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Front wheel wells primered and ready to paint.

front suspension primered and ready to paint.

Paint the wheel wells.

Painted, wells. Nice!.

Getting there. Little more to go.

Rust busting! at it's best.

Nasty rusting. But, we bust!.

Patching, This went on for 3 years!.

New wheel bearings, front and later on, the rear.

Original brake fluid, Crystalized.

Going to a car show that day.

Burke car show, 2016.

Cape May. Bystander takes a picture.

Wildwood convention center circle car show.

Holloween 2016 walk through.

headlight switch replacement.

Cleaning up for restoring inside parts.

The door panels came up nice too!.

The inside door panels. Nice yo!.

Bumping some stainless trim.

Buffing the aluminum rear trim.

Masking with flat black.

Removing masking after the paint job.

The new cover. Made from Bulletin board vinyl.

New voltage regulator. Finding one was 1/2 the fight.

Painting the outside body of the 62.

Painting, don't forget under the rockers.

Center beam rust replacement.

Fender: Just removed from the car.

Fender: Just removed from the car.

Fender: Removed the rust.

Fender: Removed the rust.

Fender: Removed the rust.

Fender: Removed the rust.

Fender: Removed the rust.

Fender: Removed the rust.

Fender: Removed the rust.

Welding in new metal.

The restoration picture book.

Changing working position.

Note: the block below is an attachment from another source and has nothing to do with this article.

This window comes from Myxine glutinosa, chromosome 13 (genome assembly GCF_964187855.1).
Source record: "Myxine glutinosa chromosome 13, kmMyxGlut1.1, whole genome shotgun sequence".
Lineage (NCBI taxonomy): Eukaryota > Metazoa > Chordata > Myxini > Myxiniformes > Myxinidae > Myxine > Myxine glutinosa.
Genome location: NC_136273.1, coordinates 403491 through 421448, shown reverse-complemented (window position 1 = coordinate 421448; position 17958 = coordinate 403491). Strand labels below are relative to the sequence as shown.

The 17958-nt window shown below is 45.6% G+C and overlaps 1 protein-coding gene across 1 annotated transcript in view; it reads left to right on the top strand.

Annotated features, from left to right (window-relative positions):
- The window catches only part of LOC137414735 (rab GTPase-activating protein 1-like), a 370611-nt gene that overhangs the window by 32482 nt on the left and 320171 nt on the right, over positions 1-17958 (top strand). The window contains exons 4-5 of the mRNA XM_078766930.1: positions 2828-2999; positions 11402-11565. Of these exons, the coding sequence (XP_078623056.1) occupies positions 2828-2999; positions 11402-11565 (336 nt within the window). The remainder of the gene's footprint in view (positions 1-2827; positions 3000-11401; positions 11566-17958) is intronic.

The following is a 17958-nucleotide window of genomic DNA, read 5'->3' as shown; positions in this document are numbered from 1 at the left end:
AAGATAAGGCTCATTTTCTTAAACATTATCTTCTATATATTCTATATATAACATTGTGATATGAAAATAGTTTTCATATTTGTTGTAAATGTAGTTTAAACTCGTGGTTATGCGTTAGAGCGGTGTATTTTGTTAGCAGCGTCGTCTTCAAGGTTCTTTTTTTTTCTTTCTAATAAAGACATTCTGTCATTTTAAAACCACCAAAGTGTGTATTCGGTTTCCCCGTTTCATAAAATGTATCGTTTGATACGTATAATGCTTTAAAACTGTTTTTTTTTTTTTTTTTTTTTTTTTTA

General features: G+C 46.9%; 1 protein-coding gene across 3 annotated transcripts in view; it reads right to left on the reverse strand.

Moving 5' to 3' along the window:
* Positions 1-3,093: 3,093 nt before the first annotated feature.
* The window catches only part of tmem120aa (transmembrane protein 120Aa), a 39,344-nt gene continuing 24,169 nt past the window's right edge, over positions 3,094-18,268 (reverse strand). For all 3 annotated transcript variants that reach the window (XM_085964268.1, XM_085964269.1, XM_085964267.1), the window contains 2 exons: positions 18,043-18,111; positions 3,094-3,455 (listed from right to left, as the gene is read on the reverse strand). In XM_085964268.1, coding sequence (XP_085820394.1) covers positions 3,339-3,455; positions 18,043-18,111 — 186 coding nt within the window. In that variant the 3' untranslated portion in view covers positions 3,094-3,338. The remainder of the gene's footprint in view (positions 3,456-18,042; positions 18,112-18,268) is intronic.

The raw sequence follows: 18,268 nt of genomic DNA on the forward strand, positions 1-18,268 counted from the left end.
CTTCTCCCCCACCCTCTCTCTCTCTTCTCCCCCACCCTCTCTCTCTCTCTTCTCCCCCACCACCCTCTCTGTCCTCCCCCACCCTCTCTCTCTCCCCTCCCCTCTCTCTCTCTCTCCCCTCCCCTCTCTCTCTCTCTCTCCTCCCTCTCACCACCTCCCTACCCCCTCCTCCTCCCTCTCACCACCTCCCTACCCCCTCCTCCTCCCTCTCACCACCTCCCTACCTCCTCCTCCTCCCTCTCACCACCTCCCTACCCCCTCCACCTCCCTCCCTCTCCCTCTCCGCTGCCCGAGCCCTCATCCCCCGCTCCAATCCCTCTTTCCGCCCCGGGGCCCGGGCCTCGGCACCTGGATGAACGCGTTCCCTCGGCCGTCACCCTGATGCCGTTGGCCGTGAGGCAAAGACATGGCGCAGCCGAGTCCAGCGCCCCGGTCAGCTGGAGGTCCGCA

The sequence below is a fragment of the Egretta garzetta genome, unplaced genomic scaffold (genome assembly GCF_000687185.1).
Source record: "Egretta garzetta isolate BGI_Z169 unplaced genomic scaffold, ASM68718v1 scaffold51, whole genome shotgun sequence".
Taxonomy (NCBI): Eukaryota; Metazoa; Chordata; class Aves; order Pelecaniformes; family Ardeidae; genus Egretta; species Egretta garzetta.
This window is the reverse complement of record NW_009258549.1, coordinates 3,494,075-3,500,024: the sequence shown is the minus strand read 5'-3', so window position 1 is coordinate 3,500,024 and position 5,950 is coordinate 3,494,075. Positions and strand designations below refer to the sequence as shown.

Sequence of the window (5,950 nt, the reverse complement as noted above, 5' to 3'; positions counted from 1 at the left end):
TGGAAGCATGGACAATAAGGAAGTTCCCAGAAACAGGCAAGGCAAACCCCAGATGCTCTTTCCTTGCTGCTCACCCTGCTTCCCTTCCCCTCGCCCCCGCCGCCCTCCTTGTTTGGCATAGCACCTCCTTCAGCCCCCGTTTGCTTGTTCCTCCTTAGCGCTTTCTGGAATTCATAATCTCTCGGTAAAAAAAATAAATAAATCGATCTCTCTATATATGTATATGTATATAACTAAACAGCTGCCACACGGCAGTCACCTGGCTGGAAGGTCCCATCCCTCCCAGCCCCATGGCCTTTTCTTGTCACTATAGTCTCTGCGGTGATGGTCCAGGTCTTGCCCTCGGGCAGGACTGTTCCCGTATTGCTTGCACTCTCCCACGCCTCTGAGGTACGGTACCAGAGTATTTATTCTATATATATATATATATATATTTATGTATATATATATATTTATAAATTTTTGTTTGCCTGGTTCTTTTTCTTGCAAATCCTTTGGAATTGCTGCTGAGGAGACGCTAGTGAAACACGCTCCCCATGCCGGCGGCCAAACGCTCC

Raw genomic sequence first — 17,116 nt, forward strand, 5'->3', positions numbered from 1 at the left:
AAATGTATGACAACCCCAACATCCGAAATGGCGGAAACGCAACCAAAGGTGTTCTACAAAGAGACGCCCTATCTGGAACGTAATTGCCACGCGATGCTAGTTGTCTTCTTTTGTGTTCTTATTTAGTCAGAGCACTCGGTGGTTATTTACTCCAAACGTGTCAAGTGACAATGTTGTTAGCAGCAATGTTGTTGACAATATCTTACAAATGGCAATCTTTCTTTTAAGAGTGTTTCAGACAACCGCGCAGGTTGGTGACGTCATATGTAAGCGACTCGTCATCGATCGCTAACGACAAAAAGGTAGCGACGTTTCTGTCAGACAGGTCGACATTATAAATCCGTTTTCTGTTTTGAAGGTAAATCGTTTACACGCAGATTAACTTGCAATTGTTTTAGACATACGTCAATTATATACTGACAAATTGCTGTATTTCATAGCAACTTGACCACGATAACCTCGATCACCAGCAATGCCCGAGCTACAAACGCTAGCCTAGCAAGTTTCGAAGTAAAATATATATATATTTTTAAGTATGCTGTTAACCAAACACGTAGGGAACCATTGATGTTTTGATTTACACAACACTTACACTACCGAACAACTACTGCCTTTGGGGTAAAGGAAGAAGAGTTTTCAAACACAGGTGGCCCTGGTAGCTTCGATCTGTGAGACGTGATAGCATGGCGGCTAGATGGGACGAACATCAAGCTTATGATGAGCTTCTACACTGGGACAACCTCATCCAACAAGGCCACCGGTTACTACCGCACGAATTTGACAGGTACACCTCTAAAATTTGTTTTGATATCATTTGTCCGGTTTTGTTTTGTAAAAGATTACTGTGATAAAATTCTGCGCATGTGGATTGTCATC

Block it for front wheel work.

Painting the edges. Edges first, dry, paint again.

Prepping the roof.

May need to also see previous page.
  Got out of work today at 1. Did some running around. After that I got the gas can and filled up the lawn mover gas can for cleaning the head. Got the head all cleaned up and ready for seating the valves. But first, Scott is going to face the valves for me. before I compound them into the head I need to clean up the block top. I will start that tomorrow after I get back from Scott's and do a small camera adjustment for a customer.

  While cleaning up the head today, I discovered a few things about the head, as it was. Two of the water ports was clogged. I don't have pictures as I was using gasoline, and what I was doing was so messy, I diden't want to mess up my 500.00 camera. My daughter, was busy doing something else, so I diden't have a camera person this time.

  The head was so covered in carbon, baked on like glue to paper. Thick too. I had to use a screw driver, and a blade, and gasoline to get it all off. I used gasoline, scrubed, scrubbed, several times. Several times, several times. My fingers hurt. Cleaning espically around the exhust valve ports. I also discovered two of the water ports was just about clogged. Again, using my screw driver to open the ports again. I used a wire brush on the open areas, and a tooth brush for the smaller areas and inside the valve ports, around the valve port openings. Removing all of the built up 50 year old carbon, dirt, grime, and all the other nastyness that has to come out.